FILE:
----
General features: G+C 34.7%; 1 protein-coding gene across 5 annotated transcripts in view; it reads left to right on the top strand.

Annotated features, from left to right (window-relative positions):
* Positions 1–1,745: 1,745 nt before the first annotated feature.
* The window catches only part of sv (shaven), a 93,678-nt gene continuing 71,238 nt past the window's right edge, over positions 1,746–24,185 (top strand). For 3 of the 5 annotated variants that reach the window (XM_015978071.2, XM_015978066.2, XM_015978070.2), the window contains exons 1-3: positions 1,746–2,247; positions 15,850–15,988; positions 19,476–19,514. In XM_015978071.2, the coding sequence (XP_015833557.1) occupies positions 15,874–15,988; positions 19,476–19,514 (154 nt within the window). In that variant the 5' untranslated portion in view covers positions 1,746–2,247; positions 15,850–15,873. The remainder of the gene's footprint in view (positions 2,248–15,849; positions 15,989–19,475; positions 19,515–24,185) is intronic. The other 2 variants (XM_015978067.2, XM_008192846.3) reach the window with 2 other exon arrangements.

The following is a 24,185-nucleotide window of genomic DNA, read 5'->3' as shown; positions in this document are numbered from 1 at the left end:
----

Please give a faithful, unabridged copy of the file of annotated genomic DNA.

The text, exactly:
General features: G+C 34.7%; 1 protein-coding gene across 5 annotated transcripts in view; it reads left to right on the top strand.

Annotated features, from left to right (window-relative positions):
* Positions 1–1,745: 1,745 nt before the first annotated feature.
* The window catches only part of sv (shaven), a 93,678-nt gene continuing 71,238 nt past the window's right edge, over positions 1,746–24,185 (top strand). For 3 of the 5 annotated variants that reach the window (XM_015978071.2, XM_015978066.2, XM_015978070.2), the window contains exons 1-3: positions 1,746–2,247; positions 15,850–15,988; positions 19,476–19,514. In XM_015978071.2, the coding sequence (XP_015833557.1) occupies positions 15,874–15,988; positions 19,476–19,514 (154 nt within the window). In that variant the 5' untranslated portion in view covers positions 1,746–2,247; positions 15,850–15,873. The remainder of the gene's footprint in view (positions 2,248–15,849; positions 15,989–19,475; positions 19,515–24,185) is intronic. The other 2 variants (XM_015978067.2, XM_008192846.3) reach the window with 2 other exon arrangements.

The following is a 24,185-nucleotide window of genomic DNA, read 5'->3' as shown; positions in this document are numbered from 1 at the left end: